Researchers looked at 12-month-olds’ vocalisations, gestures and gazes, and at how caregivers responded

Babies who frequently communicate with their caregivers using eye contact and vocalisations at the age of one are more likely to develop greater language skills by the time they reach two, according to new research.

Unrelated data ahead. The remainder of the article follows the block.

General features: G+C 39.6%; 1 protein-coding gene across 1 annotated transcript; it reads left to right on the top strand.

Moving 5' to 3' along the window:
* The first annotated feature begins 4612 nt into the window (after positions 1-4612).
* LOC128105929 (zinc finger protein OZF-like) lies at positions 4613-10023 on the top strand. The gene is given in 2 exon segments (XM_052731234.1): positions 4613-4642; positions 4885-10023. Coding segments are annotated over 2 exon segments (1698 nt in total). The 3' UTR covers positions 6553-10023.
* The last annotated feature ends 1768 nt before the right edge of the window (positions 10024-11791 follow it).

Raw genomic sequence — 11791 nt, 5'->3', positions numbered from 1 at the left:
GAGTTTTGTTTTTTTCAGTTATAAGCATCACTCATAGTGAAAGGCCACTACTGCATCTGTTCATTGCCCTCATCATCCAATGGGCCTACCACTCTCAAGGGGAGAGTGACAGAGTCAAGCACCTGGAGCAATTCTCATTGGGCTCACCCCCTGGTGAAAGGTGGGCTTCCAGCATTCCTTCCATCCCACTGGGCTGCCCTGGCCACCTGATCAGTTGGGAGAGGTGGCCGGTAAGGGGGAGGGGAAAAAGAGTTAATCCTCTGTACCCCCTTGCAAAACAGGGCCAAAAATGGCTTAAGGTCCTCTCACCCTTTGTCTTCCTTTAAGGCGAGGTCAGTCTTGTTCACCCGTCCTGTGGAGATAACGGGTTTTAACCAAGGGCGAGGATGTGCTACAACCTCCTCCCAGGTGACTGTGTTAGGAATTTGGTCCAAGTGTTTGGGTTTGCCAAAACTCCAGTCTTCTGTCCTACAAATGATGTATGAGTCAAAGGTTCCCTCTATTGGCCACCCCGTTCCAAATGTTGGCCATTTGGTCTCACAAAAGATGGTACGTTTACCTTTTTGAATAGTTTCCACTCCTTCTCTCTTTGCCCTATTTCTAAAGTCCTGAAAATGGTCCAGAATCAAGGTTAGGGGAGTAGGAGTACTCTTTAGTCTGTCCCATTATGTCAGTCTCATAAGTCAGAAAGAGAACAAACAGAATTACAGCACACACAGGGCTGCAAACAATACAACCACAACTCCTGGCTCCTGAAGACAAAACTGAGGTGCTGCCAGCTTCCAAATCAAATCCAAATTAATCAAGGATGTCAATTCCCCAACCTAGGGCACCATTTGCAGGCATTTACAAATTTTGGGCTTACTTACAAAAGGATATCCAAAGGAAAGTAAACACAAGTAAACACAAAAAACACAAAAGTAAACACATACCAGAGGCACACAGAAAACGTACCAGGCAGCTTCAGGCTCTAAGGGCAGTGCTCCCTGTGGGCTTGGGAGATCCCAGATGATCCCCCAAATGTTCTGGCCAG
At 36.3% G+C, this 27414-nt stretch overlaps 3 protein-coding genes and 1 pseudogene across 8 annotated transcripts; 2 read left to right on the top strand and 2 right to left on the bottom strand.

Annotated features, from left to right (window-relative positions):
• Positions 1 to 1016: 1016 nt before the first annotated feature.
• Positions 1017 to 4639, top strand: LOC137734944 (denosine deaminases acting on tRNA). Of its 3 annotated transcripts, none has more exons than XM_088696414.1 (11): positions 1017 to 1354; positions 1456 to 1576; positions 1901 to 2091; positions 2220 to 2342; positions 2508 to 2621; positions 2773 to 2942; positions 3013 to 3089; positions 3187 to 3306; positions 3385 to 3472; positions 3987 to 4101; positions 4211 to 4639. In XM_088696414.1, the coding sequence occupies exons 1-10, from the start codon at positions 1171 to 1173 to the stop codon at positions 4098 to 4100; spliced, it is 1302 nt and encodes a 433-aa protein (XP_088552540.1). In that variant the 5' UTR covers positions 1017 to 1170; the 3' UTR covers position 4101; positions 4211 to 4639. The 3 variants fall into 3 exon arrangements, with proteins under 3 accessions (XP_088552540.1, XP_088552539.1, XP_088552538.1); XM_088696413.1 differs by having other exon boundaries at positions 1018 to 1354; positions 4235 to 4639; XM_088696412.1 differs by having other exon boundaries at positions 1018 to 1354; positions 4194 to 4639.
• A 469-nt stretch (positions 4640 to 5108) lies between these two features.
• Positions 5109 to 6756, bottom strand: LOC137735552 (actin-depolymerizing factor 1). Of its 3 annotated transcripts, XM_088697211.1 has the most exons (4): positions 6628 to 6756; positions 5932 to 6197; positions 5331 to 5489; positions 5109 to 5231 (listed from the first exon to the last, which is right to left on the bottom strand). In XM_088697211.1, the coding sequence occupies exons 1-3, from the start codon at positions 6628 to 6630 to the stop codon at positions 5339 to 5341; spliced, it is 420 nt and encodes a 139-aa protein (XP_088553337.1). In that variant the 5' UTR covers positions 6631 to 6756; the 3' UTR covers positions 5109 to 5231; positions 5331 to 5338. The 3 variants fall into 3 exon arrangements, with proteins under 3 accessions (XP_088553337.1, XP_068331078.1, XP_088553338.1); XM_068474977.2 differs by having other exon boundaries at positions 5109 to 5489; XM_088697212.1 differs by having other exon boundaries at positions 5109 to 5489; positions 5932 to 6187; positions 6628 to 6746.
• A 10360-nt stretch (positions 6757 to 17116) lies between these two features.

Scientists say the findings should encourage parents to pay close attention to babies’ attempts to communicate before they can use words, and to respond to them. In the study, researchers looked at 11- and 12-month-old babies’ vocalisations, gestures and gaze behaviours, and at how their caregivers responded to them. “These have never been looked at together in the same analysis before,” said Dr Ed Donnellan, from the University of Sheffield, the lead author on the study.

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